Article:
OTTAWA – Retired Surgeon General Commodore Dr. Hans Jung remembers his first breath of Canadian air – it was cold. Very cold.
He still recalls the very date he stepped onto Canadian soil – Jan. 18, 1970. He and his family had just flown to Winnipeg from South Korea.
“I remember very distinctly because it left such a searing memory,” he told Global News.
From that initial breath to present day, Dr. Jung has become a celebrated Canadian who has broken down barriers, motivated by a dedication to serving his new country.
It all started when Jung’s father came to Canada for post-graduate work in mathematics. Jung and his family only intended to visit for a year, but his father decided it would be best for them not to return to post-war Korea. He wanted them to stay – permanently.
“Being an academic, you know education was first and foremost in his mind, and he said this is a wonderful place. So he decided, well, we’ll stay.”
They had few possessions and only $200. Jung was a mere 11 years old.
“We didn’t come here for the purpose of immigrating, we actually had a home in Korea we just left everything behind.”
Jung couldn’t speak or understand a word of English or French. But his family values of determination, and hard work guided Jung as he excelled.
As a child, Jung heard the famous John F. Kennedy inaugural speech and that also was a guiding light for how he lives his life.
“Ask not what this country can do for you, but what you can do for this country,” Jung recited to Global News.
“It’s exactly the same concept you know. Don’t be a burden to your country, you should be a productive citizen,” he said.
Retired Surgeon General Commodore Dr. Hans Jung speaks about leaving South Korea for Canada at 11 years old and his history-making time leading the Canadian Forces Health Services Group.
Once a physician, Jung joined the Canadian Forces to give back. He never planned on staying but enjoyed the challenges, commitment, and was proud of wearing the uniform.
He rose through the ranks to become Surgeon General and the Commander of the Canadian Forces Health Services Group. He became the first visible minority to become a general officer in the forces. The first and only visible minority in Canada to do so.
The job of a surgeon general and commander is vast. Commodore Jung oversaw close to 6,300 civilian and military healthcare personnel and he was responsible for the medical teams deployed overseas on 13 missions, including Afghanistan and Haiti.
During his tenure, the CFHS team was responsible for care at the Role 3 Multinational Hospital in Kandahar. Before the conflict even began, medics, nurses and doctors all honed their training, and Jung sought out the strengths of allies in the United Kingdom, Australia and the U.S.
The strategy worked.
“Very quickly, we proved ourselves to be the most effective field hospital in the history of warfare,” Jung said.
“If you were a coalition soldier and you were injured, and you came into our field hospital with a pulse, 97 per cent (of soldiers) were going to leave alive. And that was unheard of,” Jung said.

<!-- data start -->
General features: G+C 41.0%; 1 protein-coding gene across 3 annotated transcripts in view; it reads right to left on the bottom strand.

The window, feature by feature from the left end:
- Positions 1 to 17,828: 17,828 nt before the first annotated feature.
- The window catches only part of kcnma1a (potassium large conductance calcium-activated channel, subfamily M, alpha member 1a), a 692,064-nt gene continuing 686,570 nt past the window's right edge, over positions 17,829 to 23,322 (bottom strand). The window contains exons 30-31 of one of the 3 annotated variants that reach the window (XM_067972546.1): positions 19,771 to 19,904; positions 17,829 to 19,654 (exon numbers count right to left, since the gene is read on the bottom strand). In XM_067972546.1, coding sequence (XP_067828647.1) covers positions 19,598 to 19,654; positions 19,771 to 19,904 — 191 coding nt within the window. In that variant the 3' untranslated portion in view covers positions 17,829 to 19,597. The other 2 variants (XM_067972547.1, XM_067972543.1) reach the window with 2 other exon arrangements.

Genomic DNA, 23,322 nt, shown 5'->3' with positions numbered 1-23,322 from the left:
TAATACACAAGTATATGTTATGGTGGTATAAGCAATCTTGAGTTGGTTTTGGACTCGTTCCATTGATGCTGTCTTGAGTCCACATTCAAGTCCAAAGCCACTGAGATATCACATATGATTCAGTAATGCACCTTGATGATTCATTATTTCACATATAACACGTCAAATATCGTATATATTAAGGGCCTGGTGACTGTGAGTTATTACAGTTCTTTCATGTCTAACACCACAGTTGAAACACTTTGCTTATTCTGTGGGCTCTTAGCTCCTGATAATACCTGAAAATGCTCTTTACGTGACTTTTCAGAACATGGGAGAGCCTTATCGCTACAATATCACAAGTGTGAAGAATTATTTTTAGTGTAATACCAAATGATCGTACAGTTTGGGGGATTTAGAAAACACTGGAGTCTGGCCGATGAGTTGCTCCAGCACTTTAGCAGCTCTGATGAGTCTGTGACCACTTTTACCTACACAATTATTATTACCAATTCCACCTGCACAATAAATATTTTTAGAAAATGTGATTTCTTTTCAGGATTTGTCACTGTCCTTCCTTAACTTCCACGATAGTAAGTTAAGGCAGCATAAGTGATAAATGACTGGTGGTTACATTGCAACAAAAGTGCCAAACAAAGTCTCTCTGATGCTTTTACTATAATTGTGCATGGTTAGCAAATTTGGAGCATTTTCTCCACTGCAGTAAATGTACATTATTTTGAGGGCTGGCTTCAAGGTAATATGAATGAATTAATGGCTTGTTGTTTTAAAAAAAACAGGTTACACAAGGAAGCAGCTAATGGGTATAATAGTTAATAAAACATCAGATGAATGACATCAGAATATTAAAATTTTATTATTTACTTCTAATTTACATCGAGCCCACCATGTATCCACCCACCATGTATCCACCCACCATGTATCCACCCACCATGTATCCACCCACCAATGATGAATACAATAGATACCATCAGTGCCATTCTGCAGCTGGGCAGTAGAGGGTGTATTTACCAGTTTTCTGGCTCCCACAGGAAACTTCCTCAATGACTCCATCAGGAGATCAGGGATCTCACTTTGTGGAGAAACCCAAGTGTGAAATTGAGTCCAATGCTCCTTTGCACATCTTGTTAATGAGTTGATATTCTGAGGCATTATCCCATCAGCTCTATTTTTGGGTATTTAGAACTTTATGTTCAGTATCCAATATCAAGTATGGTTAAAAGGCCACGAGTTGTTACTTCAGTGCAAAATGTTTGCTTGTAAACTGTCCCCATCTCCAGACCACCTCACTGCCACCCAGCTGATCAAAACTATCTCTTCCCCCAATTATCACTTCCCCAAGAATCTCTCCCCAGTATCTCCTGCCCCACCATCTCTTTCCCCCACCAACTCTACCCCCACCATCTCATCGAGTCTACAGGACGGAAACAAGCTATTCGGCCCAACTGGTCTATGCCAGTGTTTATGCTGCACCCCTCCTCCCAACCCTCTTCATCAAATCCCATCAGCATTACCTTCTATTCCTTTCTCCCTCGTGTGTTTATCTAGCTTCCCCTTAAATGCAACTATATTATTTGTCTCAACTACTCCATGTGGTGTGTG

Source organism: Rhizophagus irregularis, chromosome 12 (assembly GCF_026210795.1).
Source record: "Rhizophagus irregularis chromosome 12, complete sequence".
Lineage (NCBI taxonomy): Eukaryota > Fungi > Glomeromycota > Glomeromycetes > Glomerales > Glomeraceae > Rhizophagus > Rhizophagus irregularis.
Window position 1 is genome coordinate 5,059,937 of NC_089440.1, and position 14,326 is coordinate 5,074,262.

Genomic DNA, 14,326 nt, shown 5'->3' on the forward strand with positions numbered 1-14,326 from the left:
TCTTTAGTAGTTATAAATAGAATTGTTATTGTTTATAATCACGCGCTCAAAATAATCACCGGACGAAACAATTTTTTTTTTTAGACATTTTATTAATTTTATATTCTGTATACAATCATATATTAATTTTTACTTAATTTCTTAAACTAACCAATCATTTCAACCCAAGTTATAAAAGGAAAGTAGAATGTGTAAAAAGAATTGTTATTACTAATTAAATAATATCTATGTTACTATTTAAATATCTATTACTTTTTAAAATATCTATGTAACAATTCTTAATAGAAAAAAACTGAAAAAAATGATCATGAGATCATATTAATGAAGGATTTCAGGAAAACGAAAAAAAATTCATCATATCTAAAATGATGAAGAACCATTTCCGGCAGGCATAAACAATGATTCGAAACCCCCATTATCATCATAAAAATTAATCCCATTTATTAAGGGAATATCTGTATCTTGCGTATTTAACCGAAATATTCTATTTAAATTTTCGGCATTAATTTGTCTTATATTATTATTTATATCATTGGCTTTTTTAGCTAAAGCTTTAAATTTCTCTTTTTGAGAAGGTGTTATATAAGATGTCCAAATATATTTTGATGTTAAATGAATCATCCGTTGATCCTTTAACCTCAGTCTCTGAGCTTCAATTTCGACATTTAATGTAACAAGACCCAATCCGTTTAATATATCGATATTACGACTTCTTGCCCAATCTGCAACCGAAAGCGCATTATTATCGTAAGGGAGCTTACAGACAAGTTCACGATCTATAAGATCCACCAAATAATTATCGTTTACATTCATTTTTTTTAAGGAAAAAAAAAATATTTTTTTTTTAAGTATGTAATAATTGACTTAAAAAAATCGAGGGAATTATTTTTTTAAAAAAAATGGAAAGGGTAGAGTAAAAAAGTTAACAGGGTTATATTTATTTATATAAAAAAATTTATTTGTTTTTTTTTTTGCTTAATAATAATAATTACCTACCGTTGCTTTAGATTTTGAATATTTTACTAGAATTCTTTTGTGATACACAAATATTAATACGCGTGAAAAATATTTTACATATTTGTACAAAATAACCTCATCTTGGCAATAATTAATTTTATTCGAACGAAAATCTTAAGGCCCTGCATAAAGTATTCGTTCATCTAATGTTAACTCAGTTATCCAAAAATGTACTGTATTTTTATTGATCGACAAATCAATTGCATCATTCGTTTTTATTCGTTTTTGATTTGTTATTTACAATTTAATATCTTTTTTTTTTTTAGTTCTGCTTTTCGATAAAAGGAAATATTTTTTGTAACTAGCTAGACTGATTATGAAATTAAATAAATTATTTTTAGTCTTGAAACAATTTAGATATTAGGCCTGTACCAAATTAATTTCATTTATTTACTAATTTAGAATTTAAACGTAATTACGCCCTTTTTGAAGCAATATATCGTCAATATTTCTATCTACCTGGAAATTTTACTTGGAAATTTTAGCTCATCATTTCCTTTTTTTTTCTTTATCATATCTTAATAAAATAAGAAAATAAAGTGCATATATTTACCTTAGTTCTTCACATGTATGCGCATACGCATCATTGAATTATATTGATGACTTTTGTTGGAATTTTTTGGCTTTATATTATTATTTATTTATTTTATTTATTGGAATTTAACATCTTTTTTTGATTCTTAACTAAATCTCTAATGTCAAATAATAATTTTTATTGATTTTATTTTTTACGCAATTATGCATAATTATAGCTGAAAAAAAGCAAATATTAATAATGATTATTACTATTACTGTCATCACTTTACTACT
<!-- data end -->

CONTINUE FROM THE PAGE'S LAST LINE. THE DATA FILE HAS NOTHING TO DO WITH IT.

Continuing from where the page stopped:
(Photo courtesy Dr. Jung)
Col. Richard Pucci, the current director of health service personnel, worked alongside Jung for more than a decade.
He said Jung worked magic in his role, calling him the “leader of the orchestra” of a huge operation with many moving parts.
“Clearly his level of intelligence, his level of understanding of what Canada is all about is extremely important and thus he’s a great role model for both civilians and colleagues within the Canadian Forces as well,” Pucci said.
“It’s a big responsibility.”
Col. Richard Pucci, Director of Health Services Personnel at Canadian Forces Health Services Group Headquarters speaks about working with Retired Surgeon General and Commodore Dr. Hans Jung.
As Surgeon General, he was responsible for comprehensive health care of military personnel, including rehabilitation and mental health programs.
Under Jung’s watch, the Canadian Forces Health Services (CHFS) made great strides. In addition to his work with the forces, Jung has been dubbed the “grandfather” of the physician assistants program in Canada.
Physician assistants conduct physical exams, order and interpret tests and diagnose and treat, all under the direction of a doctor.
The role originated in the military and Jung worked to have it accredited across the country. Now, plenty of post-secondary schools offer this medical training.
He worked to bring attention to the needs of soldiers returning to Canada, both mentally and physically.
His commitment to the forces led to the creation of a national network of researchers examining the health of veterans and their specific needs.
After 31 years of service, Jung is retired and spending time with his wife and two daughters. He’s earned it.
“Military is a bit of a nomadic life and you move around and that is stressful, but at the same time it is extremely challenging and enriching because you’re experiencing different cultures and different areas,” he said.
But Canada is distinct in his mind.
“It’s something that you feel,” he said.
“There’s something about Canada that I really can’t put to words, but it is home and you feel safe, you feel comfortable,” he said.
(Photo courtesy Dr. Jung)
Jung has often been asked to speak at citizenship swearing-in ceremonies. His message to new Canadians is to make the most of the opportunities they have in front of them – it’s the reason why they immigrated here, after all.
“It’s up to you to really espouse and further the very values of Canada that allowed you to come to Canada and become Canadians,” he explained.
“It’s your duty to make sure that the very values that allowed you to be here are actually strengthened, protected and furthered.”
Even in retirement, Jung is steadfast in living according to his advice.
Jung is still giving back: he started a practice to treat veterans and continues to work on their behalf.
© 2013 Shaw Media